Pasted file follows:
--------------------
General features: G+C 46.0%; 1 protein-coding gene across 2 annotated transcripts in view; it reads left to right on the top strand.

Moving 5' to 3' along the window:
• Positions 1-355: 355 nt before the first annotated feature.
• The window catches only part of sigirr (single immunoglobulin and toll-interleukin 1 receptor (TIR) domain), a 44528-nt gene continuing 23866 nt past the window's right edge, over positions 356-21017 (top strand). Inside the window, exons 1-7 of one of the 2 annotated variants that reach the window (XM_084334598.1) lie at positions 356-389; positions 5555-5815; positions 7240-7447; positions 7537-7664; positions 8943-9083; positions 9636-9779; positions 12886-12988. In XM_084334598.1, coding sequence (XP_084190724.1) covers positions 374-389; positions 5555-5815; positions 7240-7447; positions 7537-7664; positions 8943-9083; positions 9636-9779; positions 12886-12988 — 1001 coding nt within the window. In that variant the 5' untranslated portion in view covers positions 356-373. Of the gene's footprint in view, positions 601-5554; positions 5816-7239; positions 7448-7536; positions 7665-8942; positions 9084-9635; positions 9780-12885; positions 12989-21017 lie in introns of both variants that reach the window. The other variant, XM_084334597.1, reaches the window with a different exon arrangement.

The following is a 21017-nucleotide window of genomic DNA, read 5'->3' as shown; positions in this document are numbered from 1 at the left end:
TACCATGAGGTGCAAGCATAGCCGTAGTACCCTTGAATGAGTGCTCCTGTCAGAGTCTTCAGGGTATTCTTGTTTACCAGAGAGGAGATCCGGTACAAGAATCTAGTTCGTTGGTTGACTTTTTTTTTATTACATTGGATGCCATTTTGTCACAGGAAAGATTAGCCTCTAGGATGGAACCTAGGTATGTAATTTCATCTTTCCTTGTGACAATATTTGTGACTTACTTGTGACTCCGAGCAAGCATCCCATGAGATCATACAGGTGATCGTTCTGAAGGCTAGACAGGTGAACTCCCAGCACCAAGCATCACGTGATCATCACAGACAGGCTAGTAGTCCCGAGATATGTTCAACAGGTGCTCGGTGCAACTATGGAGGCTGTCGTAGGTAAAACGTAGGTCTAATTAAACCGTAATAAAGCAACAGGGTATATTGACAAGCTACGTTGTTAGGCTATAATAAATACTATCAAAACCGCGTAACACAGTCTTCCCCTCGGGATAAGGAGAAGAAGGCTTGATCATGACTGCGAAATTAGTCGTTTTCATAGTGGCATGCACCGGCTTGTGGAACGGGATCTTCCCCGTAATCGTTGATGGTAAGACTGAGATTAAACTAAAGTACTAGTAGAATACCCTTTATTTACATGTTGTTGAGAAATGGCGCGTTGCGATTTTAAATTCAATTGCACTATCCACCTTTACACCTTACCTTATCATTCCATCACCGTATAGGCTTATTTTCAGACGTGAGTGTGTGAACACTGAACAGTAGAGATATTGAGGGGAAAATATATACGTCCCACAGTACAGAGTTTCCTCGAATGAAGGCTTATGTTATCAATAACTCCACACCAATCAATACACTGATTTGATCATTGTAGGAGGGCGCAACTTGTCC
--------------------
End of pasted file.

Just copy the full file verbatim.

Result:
General features: G+C 46.0%; 1 protein-coding gene across 2 annotated transcripts in view; it reads left to right on the top strand.

Moving 5' to 3' along the window:
• Positions 1-355: 355 nt before the first annotated feature.
• The window catches only part of sigirr (single immunoglobulin and toll-interleukin 1 receptor (TIR) domain), a 44528-nt gene continuing 23866 nt past the window's right edge, over positions 356-21017 (top strand). Inside the window, exons 1-7 of one of the 2 annotated variants that reach the window (XM_084334598.1) lie at positions 356-389; positions 5555-5815; positions 7240-7447; positions 7537-7664; positions 8943-9083; positions 9636-9779; positions 12886-12988. In XM_084334598.1, coding sequence (XP_084190724.1) covers positions 374-389; positions 5555-5815; positions 7240-7447; positions 7537-7664; positions 8943-9083; positions 9636-9779; positions 12886-12988 — 1001 coding nt within the window. In that variant the 5' untranslated portion in view covers positions 356-373. Of the gene's footprint in view, positions 601-5554; positions 5816-7239; positions 7448-7536; positions 7665-8942; positions 9084-9635; positions 9780-12885; positions 12989-21017 lie in introns of both variants that reach the window. The other variant, XM_084334597.1, reaches the window with a different exon arrangement.

The following is a 21017-nucleotide window of genomic DNA, read 5'->3' as shown; positions in this document are numbered from 1 at the left end:
TACCATGAGGTGCAAGCATAGCCGTAGTACCCTTGAATGAGTGCTCCTGTCAGAGTCTTCAGGGTATTCTTGTTTACCAGAGAGGAGATCCGGTACAAGAATCTAGTTCGTTGGTTGACTTTTTTTTTATTACATTGGATGCCATTTTGTCACAGGAAAGATTAGCCTCTAGGATGGAACCTAGGTATGTAATTTCATCTTTCCTTGTGACAATATTTGTGACTTACTTGTGACTCCGAGCAAGCATCCCATGAGATCATACAGGTGATCGTTCTGAAGGCTAGACAGGTGAACTCCCAGCACCAAGCATCACGTGATCATCACAGACAGGCTAGTAGTCCCGAGATATGTTCAACAGGTGCTCGGTGCAACTATGGAGGCTGTCGTAGGTAAAACGTAGGTCTAATTAAACCGTAATAAAGCAACAGGGTATATTGACAAGCTACGTTGTTAGGCTATAATAAATACTATCAAAACCGCGTAACACAGTCTTCCCCTCGGGATAAGGAGAAGAAGGCTTGATCATGACTGCGAAATTAGTCGTTTTCATAGTGGCATGCACCGGCTTGTGGAACGGGATCTTCCCCGTAATCGTTGATGGTAAGACTGAGATTAAACTAAAGTACTAGTAGAATACCCTTTATTTACATGTTGTTGAGAAATGGCGCGTTGCGATTTTAAATTCAATTGCACTATCCACCTTTACACCTTACCTTATCATTCCATCACCGTATAGGCTTATTTTCAGACGTGAGTGTGTGAACACTGAACAGTAGAGATATTGAGGGGAAAATATATACGTCCCACAGTACAGAGTTTCCTCGAATGAAGGCTTATGTTATCAATAACTCCACACCAATCAATACACTGATTTGATCATTGTAGGAGGGCGCAACTTGTCC